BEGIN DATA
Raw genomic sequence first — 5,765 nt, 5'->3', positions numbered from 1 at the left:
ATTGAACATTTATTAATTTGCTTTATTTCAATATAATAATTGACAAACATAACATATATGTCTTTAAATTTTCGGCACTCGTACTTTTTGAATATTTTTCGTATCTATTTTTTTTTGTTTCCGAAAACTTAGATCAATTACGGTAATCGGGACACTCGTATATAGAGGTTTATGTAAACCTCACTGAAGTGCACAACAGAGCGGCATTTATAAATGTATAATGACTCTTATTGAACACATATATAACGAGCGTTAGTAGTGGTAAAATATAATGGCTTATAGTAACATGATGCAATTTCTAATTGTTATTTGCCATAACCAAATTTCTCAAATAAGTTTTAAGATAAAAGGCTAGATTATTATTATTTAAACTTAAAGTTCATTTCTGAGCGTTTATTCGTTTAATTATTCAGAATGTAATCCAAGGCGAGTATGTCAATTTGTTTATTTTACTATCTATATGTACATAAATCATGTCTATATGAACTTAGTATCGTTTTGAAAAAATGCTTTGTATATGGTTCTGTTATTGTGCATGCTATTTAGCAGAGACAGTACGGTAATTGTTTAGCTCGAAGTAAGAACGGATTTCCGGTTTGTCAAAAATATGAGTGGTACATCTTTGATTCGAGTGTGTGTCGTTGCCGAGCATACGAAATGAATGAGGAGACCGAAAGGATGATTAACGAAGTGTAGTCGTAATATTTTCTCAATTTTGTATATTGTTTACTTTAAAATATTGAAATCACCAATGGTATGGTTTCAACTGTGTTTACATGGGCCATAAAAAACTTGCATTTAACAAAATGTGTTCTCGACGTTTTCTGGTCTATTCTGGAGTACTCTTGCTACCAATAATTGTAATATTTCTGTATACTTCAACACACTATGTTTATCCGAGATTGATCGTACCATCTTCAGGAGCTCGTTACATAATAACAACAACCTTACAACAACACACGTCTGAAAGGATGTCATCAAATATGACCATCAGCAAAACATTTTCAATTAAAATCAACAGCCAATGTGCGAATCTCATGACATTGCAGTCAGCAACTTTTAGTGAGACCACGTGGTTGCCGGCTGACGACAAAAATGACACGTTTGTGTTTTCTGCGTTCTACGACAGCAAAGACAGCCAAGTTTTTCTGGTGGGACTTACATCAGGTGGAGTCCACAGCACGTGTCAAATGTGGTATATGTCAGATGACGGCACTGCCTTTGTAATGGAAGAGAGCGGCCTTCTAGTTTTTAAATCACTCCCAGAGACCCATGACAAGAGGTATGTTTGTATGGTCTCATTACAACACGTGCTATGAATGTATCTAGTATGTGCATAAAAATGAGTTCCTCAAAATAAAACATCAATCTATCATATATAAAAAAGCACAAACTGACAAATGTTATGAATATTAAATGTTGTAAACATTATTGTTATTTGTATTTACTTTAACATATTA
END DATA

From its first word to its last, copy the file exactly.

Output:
Raw genomic sequence first — 5,765 nt, 5'->3', positions numbered from 1 at the left:
ATTGAACATTTATTAATTTGCTTTATTTCAATATAATAATTGACAAACATAACATATATGTCTTTAAATTTTCGGCACTCGTACTTTTTGAATATTTTTCGTATCTATTTTTTTTTGTTTCCGAAAACTTAGATCAATTACGGTAATCGGGACACTCGTATATAGAGGTTTATGTAAACCTCACTGAAGTGCACAACAGAGCGGCATTTATAAATGTATAATGACTCTTATTGAACACATATATAACGAGCGTTAGTAGTGGTAAAATATAATGGCTTATAGTAACATGATGCAATTTCTAATTGTTATTTGCCATAACCAAATTTCTCAAATAAGTTTTAAGATAAAAGGCTAGATTATTATTATTTAAACTTAAAGTTCATTTCTGAGCGTTTATTCGTTTAATTATTCAGAATGTAATCCAAGGCGAGTATGTCAATTTGTTTATTTTACTATCTATATGTACATAAATCATGTCTATATGAACTTAGTATCGTTTTGAAAAAATGCTTTGTATATGGTTCTGTTATTGTGCATGCTATTTAGCAGAGACAGTACGGTAATTGTTTAGCTCGAAGTAAGAACGGATTTCCGGTTTGTCAAAAATATGAGTGGTACATCTTTGATTCGAGTGTGTGTCGTTGCCGAGCATACGAAATGAATGAGGAGACCGAAAGGATGATTAACGAAGTGTAGTCGTAATATTTTCTCAATTTTGTATATTGTTTACTTTAAAATATTGAAATCACCAATGGTATGGTTTCAACTGTGTTTACATGGGCCATAAAAAACTTGCATTTAACAAAATGTGTTCTCGACGTTTTCTGGTCTATTCTGGAGTACTCTTGCTACCAATAATTGTAATATTTCTGTATACTTCAACACACTATGTTTATCCGAGATTGATCGTACCATCTTCAGGAGCTCGTTACATAATAACAACAACCTTACAACAACACACGTCTGAAAGGATGTCATCAAATATGACCATCAGCAAAACATTTTCAATTAAAATCAACAGCCAATGTGCGAATCTCATGACATTGCAGTCAGCAACTTTTAGTGAGACCACGTGGTTGCCGGCTGACGACAAAAATGACACGTTTGTGTTTTCTGCGTTCTACGACAGCAAAGACAGCCAAGTTTTTCTGGTGGGACTTACATCAGGTGGAGTCCACAGCACGTGTCAAATGTGGTATATGTCAGATGACGGCACTGCCTTTGTAATGGAAGAGAGCGGCCTTCTAGTTTTTAAATCACTCCCAGAGACCCATGACAAGAGGTATGTTTGTATGGTCTCATTACAACACGTGCTATGAATGTATCTAGTATGTGCATAAAAATGAGTTCCTCAAAATAAAACATCAATCTATCATATATAAAAAAGCACAAACTGACAAATGTTATGAATATTAAATGTTGTAAACATTATTGTTATTTGTATTTACTTTAACATATTA